Morning Reojitei Dei Moine*. low,
Pella's Tulip Fete Draws 4,000 People
PELLa. U-Wir and I peaceful aspect of a town full of abiding tulips were mingled In Pella's annual celebration of 1U Tulip Time festival Thursday. Wartime restrictions aim forced suspension of the colorful festival. The sponsors put It up to the school children. They virtually demanded that the celebration go on.
4.000 Attend. And despite the fact that the hospitable Dutch people of the community let It be known this year that the festival was chiefly for people of this part of the state, approximately 4.000 persons watched the day-long ceremonies. There were many cars here from other counties.
The war lent some drabneas to the event aa It recalled more lofWfully to some of the older Dutch townspeople their old peaceful borne*, and to all of ihe residents their many Ipved oiu* still In The Netherlands. The nearness pf the Allied Invasion strengthened theae thoughts.
There wore Jw WACa from Fort Des Jttolpea. with a 30-plece Negro WAC'band and a motor convoy demonstrating the W en's army corps work In military transportation fields. There were 35 WAVES from the Ottumwa naval air baae. And there wera 70 war training service (WT81 students from Pella's Central col-lego.
See Scholte Home.
Th* traditional exhibits In the town's museum were not open to the public this Tulip Time, but the homo of Pella's founder, Hen-drick Peter Scholte, was opened for inspection.
The school children backed the pledge to ¦import Tulip Time by furnishing 10 dancers uho somehow managed to maintain their lively folk-danflng too entire length of the profession. Several hundred other school children In Dutvh coatomo participated In the parade.
The day started with Burge-i meeeter T. Q. Fulte's inspection of tho streets around the town square. Aa usual, he found them soiled, and the glrla and womenfolk of tho town were summoned out to scrub them spotless.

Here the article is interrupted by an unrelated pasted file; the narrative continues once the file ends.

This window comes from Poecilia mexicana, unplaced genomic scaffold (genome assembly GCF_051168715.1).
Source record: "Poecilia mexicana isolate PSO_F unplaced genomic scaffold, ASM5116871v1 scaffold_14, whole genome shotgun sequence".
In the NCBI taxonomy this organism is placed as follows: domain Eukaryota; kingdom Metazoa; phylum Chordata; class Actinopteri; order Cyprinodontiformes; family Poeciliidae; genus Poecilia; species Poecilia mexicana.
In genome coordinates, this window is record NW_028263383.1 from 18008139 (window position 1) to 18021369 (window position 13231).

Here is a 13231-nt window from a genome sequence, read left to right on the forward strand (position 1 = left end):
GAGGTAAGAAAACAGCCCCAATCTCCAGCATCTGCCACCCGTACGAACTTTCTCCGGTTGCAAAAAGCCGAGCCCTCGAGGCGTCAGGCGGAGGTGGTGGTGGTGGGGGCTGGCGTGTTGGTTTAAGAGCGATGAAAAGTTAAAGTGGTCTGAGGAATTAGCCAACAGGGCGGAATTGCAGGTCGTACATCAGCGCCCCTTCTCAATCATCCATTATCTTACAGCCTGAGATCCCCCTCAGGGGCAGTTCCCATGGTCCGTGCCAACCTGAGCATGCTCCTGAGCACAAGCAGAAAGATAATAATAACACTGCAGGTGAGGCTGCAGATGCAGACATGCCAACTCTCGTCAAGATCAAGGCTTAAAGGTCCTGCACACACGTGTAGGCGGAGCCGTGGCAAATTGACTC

They did, w the parade six blocks long might move under bright sun on the glistening ¦treeU.
Then the townspeople and their visitors gathered under the elms of the town square. Thero io brlght-painted, impressive tulip tower this year, but the canopied brick bandstand in tho square park served w*U for the coronation ceremonie*.
Alfeiuted by four brightly-dressed pnos boys. Tulip Queen Martha Van Betkun mounted Me dais proudly and kneU on a eilfc cushion loAUo fee searlet-rorwd buioemeesfer placed the crffvm on her dark hair. The PeHa municipal band oc'ipahtd |(s best In the pack-around.
Gov. Bourke B. HickenJooper. principal speaker for the festival, told the celebrsata the children's section In the parade ws> the mo»t impressive to him, and pointed to the war-bom need of creating a better chance for youth—and an inspiration to them to avoid future w
"We have grown to leadership of tho world because we are leaa selfish than any other country. Wo find In our country a greater desire to preserve the mutual respect between peoples than " any other country* It la our tual vision for the future knitted us together inl i Hon." he said.
Click tabs to swap between content that is broken into logical sections.
This digital image may be used for educational purposes, as long as it is not altered in any way. No commercial reproduction or distribution of this file is permitted without written permission of the State Historical Society of Iowa
1 clipping : b&w ; 23 x 10 cm
Master image scanned with Ricoh Aficio MP C3000 as a JPEG at 600 ppi